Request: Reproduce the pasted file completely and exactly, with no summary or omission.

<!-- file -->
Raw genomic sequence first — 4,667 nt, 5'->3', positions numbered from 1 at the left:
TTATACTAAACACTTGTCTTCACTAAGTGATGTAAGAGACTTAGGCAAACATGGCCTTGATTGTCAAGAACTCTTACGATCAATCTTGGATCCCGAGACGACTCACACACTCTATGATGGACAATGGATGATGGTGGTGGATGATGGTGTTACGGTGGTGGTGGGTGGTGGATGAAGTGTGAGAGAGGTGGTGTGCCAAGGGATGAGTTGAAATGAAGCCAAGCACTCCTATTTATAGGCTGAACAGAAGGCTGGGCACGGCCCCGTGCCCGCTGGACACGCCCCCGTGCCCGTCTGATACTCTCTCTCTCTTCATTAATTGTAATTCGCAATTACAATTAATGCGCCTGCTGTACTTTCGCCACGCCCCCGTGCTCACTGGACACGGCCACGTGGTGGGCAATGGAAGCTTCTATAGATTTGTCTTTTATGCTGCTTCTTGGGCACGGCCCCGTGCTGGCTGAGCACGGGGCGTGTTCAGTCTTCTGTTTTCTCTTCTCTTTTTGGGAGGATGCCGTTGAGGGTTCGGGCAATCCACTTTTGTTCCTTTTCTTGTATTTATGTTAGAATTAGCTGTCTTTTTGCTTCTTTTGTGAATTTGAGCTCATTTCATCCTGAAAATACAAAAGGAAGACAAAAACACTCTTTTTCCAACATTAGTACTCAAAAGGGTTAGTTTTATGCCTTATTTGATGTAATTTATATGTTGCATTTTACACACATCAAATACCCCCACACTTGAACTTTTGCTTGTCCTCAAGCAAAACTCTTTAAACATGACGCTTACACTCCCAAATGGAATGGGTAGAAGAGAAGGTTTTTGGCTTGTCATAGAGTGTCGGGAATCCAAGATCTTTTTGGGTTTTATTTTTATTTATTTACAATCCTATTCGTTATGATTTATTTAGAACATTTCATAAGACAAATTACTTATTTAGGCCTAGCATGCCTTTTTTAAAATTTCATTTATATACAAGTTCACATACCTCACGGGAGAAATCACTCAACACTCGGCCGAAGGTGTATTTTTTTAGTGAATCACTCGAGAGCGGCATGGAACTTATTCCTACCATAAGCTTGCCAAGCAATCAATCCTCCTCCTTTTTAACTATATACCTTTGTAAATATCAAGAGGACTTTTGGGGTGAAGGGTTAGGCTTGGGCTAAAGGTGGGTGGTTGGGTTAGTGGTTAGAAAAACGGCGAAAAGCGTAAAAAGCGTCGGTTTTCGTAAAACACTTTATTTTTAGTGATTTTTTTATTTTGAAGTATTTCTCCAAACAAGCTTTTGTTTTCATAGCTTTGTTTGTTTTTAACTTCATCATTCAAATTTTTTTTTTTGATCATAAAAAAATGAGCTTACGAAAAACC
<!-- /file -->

Raw genomic sequence first — 4,667 nt, 5'->3', positions numbered from 1 at the left:
TTATACTAAACACTTGTCTTCACTAAGTGATGTAAGAGACTTAGGCAAACATGGCCTTGATTGTCAAGAACTCTTACGATCAATCTTGGATCCCGAGACGACTCACACACTCTATGATGGACAATGGATGATGGTGGTGGATGATGGTGTTACGGTGGTGGTGGGTGGTGGATGAAGTGTGAGAGAGGTGGTGTGCCAAGGGATGAGTTGAAATGAAGCCAAGCACTCCTATTTATAGGCTGAACAGAAGGCTGGGCACGGCCCCGTGCCCGCTGGACACGCCCCCGTGCCCGTCTGATACTCTCTCTCTCTTCATTAATTGTAATTCGCAATTACAATTAATGCGCCTGCTGTACTTTCGCCACGCCCCCGTGCTCACTGGACACGGCCACGTGGTGGGCAATGGAAGCTTCTATAGATTTGTCTTTTATGCTGCTTCTTGGGCACGGCCCCGTGCTGGCTGAGCACGGGGCGTGTTCAGTCTTCTGTTTTCTCTTCTCTTTTTGGGAGGATGCCGTTGAGGGTTCGGGCAATCCACTTTTGTTCCTTTTCTTGTATTTATGTTAGAATTAGCTGTCTTTTTGCTTCTTTTGTGAATTTGAGCTCATTTCATCCTGAAAATACAAAAGGAAGACAAAAACACTCTTTTTCCAACATTAGTACTCAAAAGGGTTAGTTTTATGCCTTATTTGATGTAATTTATATGTTGCATTTTACACACATCAAATACCCCCACACTTGAACTTTTGCTTGTCCTCAAGCAAAACTCTTTAAACATGACGCTTACACTCCCAAATGGAATGGGTAGAAGAGAAGGTTTTTGGCTTGTCATAGAGTGTCGGGAATCCAAGATCTTTTTGGGTTTTATTTTTATTTATTTACAATCCTATTCGTTATGATTTATTTAGAACATTTCATAAGACAAATTACTTATTTAGGCCTAGCATGCCTTTTTTAAAATTTCATTTATATACAAGTTCACATACCTCACGGGAGAAATCACTCAACACTCGGCCGAAGGTGTATTTTTTTAGTGAATCACTCGAGAGCGGCATGGAACTTATTCCTACCATAAGCTTGCCAAGCAATCAATCCTCCTCCTTTTTAACTATATACCTTTGTAAATATCAAGAGGACTTTTGGGGTGAAGGGTTAGGCTTGGGCTAAAGGTGGGTGGTTGGGTTAGTGGTTAGAAAAACGGCGAAAAGCGTAAAAAGCGTCGGTTTTCGTAAAACACTTTATTTTTAGTGATTTTTTTATTTTGAAGTATTTCTCCAAACAAGCTTTTGTTTTCATAGCTTTGTTTGTTTTTAACTTCATCATTCAAATTTTTTTTTTTGATCATAAAAAAATGAGCTTACGAAAAACC